Though Monty Python claimed that the element of surprise was key to the work of the Spanish Inquisition, most inquisitors announced their arrival with a poster or Edict of Grace. These documents were displayed in public places, such as on the doors of large churches, and warned locals that there was a new inquisitor in town.
The edicts called upon heretics and others who had deviated from the faith to present themselves to the tribunal immediately. Those who did so would be guaranteed lighter punishments. The edicts also called upon locals to hand over prohibited books and reveal any religious rebels in their midst.
6. The inquisitors sought to remedy their bad reputation
From the earliest days, inquisitors had a bad reputation, caused by overzealous and poorly regulated tribunals, and the violent public punishments that took place in the medieval period and under the Spanish Inquisition. As the tribunals relied on people turning in themselves or their neighbours, this fear was a real obstacle to their work.
In 16th-century Italy, one inquisitorial edict sought to assuage concerns, assuring locals that the inquisitors desired ‘the salvation of souls not the death of men’. Elsewhere, inquisitors collaborated with groups that had less a fearsome reputation, like the recently established Society of Jesus.
7. As times changed, so did the inquisitors’ targets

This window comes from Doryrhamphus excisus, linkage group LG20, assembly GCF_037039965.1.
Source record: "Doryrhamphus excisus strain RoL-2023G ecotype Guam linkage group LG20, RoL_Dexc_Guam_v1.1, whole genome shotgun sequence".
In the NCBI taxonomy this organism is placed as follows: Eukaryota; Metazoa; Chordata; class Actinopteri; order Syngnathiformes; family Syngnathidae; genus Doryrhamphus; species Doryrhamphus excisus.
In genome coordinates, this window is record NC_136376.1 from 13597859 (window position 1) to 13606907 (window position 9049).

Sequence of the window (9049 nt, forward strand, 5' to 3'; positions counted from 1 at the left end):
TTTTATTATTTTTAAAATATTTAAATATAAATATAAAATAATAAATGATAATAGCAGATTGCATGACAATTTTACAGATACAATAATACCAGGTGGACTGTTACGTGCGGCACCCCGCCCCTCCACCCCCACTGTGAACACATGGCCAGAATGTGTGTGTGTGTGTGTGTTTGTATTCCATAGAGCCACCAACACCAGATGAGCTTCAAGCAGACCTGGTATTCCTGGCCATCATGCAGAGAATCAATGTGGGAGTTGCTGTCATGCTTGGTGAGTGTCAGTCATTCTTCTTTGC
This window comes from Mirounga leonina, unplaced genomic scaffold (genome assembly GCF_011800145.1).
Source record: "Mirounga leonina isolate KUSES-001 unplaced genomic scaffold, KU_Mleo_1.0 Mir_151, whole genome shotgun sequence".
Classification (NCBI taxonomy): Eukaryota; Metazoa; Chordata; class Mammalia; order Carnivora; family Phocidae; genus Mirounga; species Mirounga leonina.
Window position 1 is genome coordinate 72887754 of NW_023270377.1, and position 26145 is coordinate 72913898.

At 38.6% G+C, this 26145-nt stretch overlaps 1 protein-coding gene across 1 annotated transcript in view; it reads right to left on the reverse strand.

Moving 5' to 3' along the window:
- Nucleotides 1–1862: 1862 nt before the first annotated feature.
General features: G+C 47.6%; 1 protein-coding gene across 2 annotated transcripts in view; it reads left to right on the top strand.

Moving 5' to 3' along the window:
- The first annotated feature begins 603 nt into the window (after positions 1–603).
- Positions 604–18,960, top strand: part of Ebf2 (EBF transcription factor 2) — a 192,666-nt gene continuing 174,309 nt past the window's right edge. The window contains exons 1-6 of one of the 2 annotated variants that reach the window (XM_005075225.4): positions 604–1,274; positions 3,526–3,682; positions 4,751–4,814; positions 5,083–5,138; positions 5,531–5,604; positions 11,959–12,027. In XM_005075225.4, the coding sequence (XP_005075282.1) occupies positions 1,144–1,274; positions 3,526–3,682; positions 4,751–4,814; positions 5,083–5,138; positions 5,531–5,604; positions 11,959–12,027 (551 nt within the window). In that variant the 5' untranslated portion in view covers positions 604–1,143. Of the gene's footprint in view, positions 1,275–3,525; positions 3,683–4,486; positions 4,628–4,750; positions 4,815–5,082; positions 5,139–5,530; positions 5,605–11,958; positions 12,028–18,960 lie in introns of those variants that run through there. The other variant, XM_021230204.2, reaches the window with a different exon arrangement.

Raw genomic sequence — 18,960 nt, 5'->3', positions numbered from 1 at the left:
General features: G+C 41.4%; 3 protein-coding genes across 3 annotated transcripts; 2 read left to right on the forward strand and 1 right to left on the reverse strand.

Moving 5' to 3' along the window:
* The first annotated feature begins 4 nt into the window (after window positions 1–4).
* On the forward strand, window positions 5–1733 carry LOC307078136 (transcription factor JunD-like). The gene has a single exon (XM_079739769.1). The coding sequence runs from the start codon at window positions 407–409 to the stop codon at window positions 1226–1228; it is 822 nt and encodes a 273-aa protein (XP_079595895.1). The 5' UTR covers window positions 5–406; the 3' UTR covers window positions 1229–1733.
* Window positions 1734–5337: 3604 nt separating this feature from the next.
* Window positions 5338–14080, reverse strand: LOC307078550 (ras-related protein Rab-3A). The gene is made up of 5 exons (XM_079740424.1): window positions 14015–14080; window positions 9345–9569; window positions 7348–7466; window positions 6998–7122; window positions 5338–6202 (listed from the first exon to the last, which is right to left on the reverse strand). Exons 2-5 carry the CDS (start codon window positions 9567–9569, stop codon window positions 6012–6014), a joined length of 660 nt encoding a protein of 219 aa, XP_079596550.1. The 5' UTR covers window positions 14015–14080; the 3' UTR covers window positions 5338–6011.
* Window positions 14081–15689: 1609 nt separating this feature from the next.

When the Protestant Reformation sparked a wave of new Christian beliefs and sects across Europe, the Spanish and Portuguese Inquisitions began to pursue more heretics, as well as conversos.
Later, as the threat of Protestantism waned in Italy, the Roman Inquisition shifted its focus to other deviations from the faith. In the 17th century, Italian tribunals still questioned men and women accused of Protestant heresy but they also investigated other religious rebels, like bigamists and blasphemers.
8. Most inquisitions did not stop their work until the 19th century
The Spanish and Portuguese Inquisitions operated until the early 19th century. By that time, the jurisdiction of the Spanish Inquisition had diminished considerably and it mainly concerned itself with censoring books.
The last person executed by the Spanish Inquisition was Cayetano Ripoll, a teacher in Valencia. In 1826, he was hanged for denying Catholic teachings and encouraging his students to follow suit. By 1834, the Spanish Inquisition had been disbanded.
9. The papal inquisition still exists today
The Roman Inquisition, run by the popes, was never formally closed. That said, when the disparate states of Italy were united in the late 19th century, it lost control of the local tribunals.
In 1965, the central tribunal in Rome was renamed the Congregation for the Doctrine of the Faith. Today it is responsible for defining Catholic teachings when they are challenged by new doctrines and investigating priests and prelates who have committed crimes against the faith and minors.
10. The inquisition has been key to anti-Catholic legends, which continue to shape perceptions
The inquisitions have long been preceded by their reputation. Over the years, films, books and plays have highlighted and even exaggerated the darkest aspects of the inquisitors’ work. From Gothic novels to Monty Python, the Black Legend of the Inquisition is still powerful. Even if most inquisitors deserved a reputation that was more grey than black or white.